The investments have and will continue to pay dividends. This summer, I took a matter to trial 6 days after I was hired, and three days after I filed suit. I squared off against 3 lawyers and a small army of assistants from one of Connecticut’s largest firms. Ultimately, the judge found in favor of the defendants on a question of law that no court had ever addressed. While the result wasn’t what I had hoped for, I’m proud of the fight we put up at trial. Opposing counsel – ever gracious – couldn’t believe that I was able to pull off this kind of trial on such short notice.

There have been victories at trial as well. I’m proud of those but wise enough to know that strong advocacy has little to do with result. We’ll continue winning cases in our second year.

We’ve also invested significant resource into streamlining our real estate closings. The goal is to have the client’s walk out saying “that was easy”. The processes that my team has in place continue to yield satisfied clients and have allowed us to lower our fees on closings.

For the second year in a row, I’m very proud to sponsor the McKeen Law Firm Race To Fill the Pantry on November 9th. Such a great race. Hope to see you there.

As my workload has increased my blogging has suffered. I’m aware of this and working on ways to expand the presence of this site and others.

I’m actively exploring ways to grow and better serve my clients. This next year is going to be big. To reflect this, I’ve changed the cover page of several social media accounts to the lion pictured above.

In year two, “we’re running to roar”. We’re ready to hit our stride.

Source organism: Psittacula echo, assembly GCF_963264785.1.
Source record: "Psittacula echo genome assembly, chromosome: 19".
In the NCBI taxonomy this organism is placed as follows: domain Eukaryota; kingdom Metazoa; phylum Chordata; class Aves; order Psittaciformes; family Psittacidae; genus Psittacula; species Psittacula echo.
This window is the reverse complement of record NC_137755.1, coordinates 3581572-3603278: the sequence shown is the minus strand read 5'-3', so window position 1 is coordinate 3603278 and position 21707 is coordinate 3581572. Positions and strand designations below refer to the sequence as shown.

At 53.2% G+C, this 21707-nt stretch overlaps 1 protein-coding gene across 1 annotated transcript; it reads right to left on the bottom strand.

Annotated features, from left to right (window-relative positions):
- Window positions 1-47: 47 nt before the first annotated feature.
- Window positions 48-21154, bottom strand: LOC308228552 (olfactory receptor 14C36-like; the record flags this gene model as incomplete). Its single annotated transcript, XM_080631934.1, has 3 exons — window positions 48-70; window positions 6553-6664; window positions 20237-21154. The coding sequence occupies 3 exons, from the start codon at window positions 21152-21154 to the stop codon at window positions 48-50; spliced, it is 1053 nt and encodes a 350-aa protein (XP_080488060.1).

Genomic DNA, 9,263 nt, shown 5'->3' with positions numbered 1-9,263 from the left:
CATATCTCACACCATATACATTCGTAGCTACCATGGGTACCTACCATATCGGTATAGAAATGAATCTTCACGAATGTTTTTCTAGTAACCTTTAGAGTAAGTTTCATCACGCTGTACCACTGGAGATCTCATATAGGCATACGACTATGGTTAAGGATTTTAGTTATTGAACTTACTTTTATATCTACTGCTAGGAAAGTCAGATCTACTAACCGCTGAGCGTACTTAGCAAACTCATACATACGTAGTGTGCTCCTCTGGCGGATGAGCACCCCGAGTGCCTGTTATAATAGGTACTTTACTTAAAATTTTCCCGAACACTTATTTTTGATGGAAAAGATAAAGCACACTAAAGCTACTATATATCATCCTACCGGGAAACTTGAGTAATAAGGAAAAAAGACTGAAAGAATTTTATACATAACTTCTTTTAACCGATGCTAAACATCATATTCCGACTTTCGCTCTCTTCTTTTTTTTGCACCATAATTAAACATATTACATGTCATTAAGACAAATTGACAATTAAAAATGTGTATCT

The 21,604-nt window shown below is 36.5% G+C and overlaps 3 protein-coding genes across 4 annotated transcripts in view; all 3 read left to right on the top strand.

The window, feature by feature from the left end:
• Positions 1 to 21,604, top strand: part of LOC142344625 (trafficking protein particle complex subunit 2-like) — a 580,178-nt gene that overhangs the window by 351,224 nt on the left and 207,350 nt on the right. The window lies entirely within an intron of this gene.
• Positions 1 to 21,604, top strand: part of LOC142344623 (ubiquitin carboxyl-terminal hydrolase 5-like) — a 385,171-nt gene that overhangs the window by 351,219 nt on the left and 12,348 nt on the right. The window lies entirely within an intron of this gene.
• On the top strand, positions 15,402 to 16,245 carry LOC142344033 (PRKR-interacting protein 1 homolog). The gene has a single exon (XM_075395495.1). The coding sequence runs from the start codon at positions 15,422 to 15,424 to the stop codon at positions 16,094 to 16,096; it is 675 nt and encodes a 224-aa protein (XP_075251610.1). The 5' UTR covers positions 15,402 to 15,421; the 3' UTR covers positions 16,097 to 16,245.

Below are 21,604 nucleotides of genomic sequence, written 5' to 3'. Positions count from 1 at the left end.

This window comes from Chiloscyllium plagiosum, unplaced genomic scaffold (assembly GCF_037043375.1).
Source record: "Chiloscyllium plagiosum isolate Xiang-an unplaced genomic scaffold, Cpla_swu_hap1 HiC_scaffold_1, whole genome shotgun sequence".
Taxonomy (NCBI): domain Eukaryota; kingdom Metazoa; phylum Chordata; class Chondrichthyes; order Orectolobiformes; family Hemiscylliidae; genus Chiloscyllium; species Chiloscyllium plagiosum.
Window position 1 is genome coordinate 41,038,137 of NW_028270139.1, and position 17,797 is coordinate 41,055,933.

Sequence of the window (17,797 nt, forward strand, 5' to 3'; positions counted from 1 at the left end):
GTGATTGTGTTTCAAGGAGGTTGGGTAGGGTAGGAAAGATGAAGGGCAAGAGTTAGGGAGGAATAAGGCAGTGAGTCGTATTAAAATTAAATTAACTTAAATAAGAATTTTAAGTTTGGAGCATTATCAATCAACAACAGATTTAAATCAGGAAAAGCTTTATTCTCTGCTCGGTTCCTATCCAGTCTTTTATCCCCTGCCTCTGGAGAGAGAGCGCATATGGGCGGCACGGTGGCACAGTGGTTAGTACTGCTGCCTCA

Many thanks to my family, friends, and clients who have placed their faith in my. I could not operate without you. I am forever grateful.


A Little Labor Day Law

Happy Labor Day! Labor Day marks the end of summer. And for many Connecticut students it means back to school. Here’s a little school law post for your holiday weekend.

Connecticut General Statutes Section 1-4 is one of the more interesting statutes on the books.  Check this out:

When any such holiday, except holidays in January and December, occurs on a school day, each local and regional board of education may close the public schools under its jurisdiction for such day or hold a session of the public schools on such day, provided, if a session is held, the board shall require each school to hold a suitable nonsectarian educational program in observance of such holiday. If a holiday in January or December occurs on a school day, there shall be no session of the public schools on such day.

A local school board can decide to hold school on Labor Day, Columbus Day, Veterans’ Day,  and Memorial Day so long as there is an educational program in observance of the holiday.

However, there can be no school on Martin Luther King Day and Christmas. Educational programs won’t suffice.


It’s an elaborate tap dance by our legislature to avoid the appearance of endorsing religion (yes, I know Christmas is a secular holiday) and at the same time insure school is not held on Christmas.

Have a wonderful school year and a happy and safe labor day.

McKeen Selected For Hartford Business Journal’s 40 under 40 Class

This morning, the Hartford Business Journal announced it’s 2014 – 40 under 40 class. I’m proud to have been selected.

A year ago yesterday, I began building McKeen Law Firm. I didn’t know where my office was going to be, what my firm was going to be named, or when I was going to open. Life had given me a blank slate.

While my name makes the Hartford Business Journal – my success wouldn’t be possible without the support of many people. I’m most grateful to my family for supporting me. When I needed it the most they were they helped and believed in me. Thank you, Allison and Mom and Dad.

None of what I do would be possible without the assistance of Ruth Deslauries who capably assists me on litigation files and Jackie Pentalow who makes smooth real estate closings possible.

Most of all this wouldn’t be possible without my clients. Thank you for believing in me and giving me the opportunity to earn your trust.

Being selected is great. Now time to get back to work. Thank you.